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HOME > Biographical > 100 New Yorkers of the 1970s > WESTSIDER BARRY FARBER
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Radio talkmaster and linguist


"Dull" is a word that could never be used to describe Barry Farber. He is a totally unique individual with so many far-reaching ideas that his conservative label seems to fit him poorly, even though it was as a conservative that he ran for mayor of New York last year and garnered almost as many votes as his Republican opponent Roy Goodman.

During that campaign, Barry quit the syndicated talk show on WOR Radio that he had hosted for 16 years. In March of this year his mesmerizing Southern drawl took over the 4 to 7 p.m. Monday to Friday time slot on WMCA (570 AM). The ratings have gone up at least 50% since he joined the station.

I meet Barry for an interview one August afternoon at a Chinese restaurant near the studio. To my amazement he orders the meal entirely in Cantonese. Then he withdraws a stack of index cards from his pocket on which are printed vocabulary words in Finnish, Italian, and Mandarin chinese — a few of the 14 languages that he studies during spare moments in his hectic work week.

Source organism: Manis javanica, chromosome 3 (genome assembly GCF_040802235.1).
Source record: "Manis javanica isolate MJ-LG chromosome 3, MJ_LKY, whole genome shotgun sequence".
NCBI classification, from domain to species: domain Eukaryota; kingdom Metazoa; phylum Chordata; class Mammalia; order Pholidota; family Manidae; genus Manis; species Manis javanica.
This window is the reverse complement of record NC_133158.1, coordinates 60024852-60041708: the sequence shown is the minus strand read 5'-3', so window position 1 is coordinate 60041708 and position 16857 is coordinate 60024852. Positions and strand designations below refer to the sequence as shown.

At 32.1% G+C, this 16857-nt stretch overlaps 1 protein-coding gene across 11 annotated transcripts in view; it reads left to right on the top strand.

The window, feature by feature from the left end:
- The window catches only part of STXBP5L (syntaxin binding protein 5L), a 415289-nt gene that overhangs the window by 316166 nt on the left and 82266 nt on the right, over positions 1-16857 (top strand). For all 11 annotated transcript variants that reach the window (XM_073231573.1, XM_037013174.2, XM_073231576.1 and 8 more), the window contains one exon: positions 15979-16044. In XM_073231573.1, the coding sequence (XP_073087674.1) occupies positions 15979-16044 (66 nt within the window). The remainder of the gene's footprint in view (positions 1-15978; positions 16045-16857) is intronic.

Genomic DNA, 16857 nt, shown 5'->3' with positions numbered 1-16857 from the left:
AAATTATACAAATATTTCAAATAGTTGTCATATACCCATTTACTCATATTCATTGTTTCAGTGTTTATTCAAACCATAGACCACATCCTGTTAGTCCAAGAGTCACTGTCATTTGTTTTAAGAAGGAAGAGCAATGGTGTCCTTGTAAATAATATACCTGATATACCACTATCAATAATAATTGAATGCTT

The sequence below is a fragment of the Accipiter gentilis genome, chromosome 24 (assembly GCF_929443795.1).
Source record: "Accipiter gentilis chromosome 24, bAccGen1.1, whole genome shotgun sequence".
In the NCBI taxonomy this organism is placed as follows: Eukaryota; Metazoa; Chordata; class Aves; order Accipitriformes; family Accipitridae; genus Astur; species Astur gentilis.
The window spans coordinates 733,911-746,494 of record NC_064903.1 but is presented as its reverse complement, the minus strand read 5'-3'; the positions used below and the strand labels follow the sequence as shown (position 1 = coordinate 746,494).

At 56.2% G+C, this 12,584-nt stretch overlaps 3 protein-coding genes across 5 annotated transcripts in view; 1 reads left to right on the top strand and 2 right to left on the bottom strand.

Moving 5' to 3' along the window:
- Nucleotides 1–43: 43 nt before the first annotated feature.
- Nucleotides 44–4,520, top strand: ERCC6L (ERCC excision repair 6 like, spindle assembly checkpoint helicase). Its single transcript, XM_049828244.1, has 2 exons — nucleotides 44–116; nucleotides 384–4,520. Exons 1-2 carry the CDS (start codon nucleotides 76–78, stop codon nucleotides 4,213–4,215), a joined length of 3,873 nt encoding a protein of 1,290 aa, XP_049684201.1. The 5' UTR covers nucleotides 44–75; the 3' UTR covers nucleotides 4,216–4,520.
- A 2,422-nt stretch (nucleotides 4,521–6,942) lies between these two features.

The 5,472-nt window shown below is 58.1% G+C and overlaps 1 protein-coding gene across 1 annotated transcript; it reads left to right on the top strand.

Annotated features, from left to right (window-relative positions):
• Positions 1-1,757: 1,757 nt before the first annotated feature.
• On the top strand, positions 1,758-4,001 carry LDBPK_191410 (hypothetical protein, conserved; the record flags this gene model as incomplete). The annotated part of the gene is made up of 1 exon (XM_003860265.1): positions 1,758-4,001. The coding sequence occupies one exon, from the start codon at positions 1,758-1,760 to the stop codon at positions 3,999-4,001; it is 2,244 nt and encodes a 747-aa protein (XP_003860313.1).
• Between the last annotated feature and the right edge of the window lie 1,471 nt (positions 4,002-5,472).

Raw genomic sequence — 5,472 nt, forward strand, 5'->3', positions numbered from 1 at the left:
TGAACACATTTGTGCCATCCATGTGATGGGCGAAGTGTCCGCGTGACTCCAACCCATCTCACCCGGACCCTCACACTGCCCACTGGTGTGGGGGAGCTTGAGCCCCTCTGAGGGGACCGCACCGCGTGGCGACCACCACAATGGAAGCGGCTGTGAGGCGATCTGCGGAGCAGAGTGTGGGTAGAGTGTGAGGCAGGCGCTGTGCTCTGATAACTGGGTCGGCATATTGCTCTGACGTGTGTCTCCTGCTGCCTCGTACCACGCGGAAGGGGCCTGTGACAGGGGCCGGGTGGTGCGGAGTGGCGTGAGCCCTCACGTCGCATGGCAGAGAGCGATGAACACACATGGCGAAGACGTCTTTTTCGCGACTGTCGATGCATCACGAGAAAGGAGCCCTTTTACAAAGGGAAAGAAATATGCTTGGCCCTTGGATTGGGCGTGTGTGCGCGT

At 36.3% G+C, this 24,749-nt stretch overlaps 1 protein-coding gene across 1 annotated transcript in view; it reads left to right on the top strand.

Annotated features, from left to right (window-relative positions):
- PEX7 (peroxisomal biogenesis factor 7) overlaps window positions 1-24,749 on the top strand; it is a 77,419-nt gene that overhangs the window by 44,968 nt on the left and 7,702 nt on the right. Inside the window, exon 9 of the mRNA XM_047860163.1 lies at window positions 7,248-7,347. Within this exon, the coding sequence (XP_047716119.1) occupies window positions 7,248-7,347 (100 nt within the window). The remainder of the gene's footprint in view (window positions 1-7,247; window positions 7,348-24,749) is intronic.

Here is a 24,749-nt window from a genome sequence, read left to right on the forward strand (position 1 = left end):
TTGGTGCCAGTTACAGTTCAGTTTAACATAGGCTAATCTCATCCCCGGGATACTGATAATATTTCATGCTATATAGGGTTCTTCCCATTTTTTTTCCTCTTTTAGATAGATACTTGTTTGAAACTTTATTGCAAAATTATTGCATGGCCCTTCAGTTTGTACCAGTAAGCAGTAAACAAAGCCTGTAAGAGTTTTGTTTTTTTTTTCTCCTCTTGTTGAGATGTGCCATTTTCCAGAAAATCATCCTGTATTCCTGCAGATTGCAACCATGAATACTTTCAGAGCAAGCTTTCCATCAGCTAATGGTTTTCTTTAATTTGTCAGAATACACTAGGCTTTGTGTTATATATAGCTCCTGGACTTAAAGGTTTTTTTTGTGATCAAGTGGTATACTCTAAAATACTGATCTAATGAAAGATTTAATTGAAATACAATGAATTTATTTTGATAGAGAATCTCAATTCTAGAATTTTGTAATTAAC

The lank 48-year-old, neatly garbed in a pin-stripe suit, is surprisingly low-keyed in our hour-long conversation. Yet the verbal gems still trip as neatly off his tongue as they do when he's putting an irate telephone caller in his place, to the delight of radio listeners. Never hesitant to voice his opinion on any topic, Barry pounces on my questions with an eagerness that belies his calm exterior.

New York's reputation outside the city limits, says the widely travelled Farber, has gone way downhill in recent decades. "It used to be, where I grew up, that people would brag about coming to New York four times a year. Today they brag about never coming here. The large companies send their salesmen to Manhattan for a 45-minute conference like an Entebbe raid. … New York needs not a slow, gradual, ho-hum comeback. It needs a dramatic voice who is going to say that the city's priorities for the last 40 years have been wrong. New York is a sexy woman who's been running around in the mud. Turn the hose on her and she's going to regain her allure."

The tax revolt, he believes, "should definitely come to New York. You cannot expect to live as sinfully economically as we've lived, and avoid a rampage. The politicians have brought this upon themselves. And don't let them get away with telling us that they have to cut police, firemen, a............
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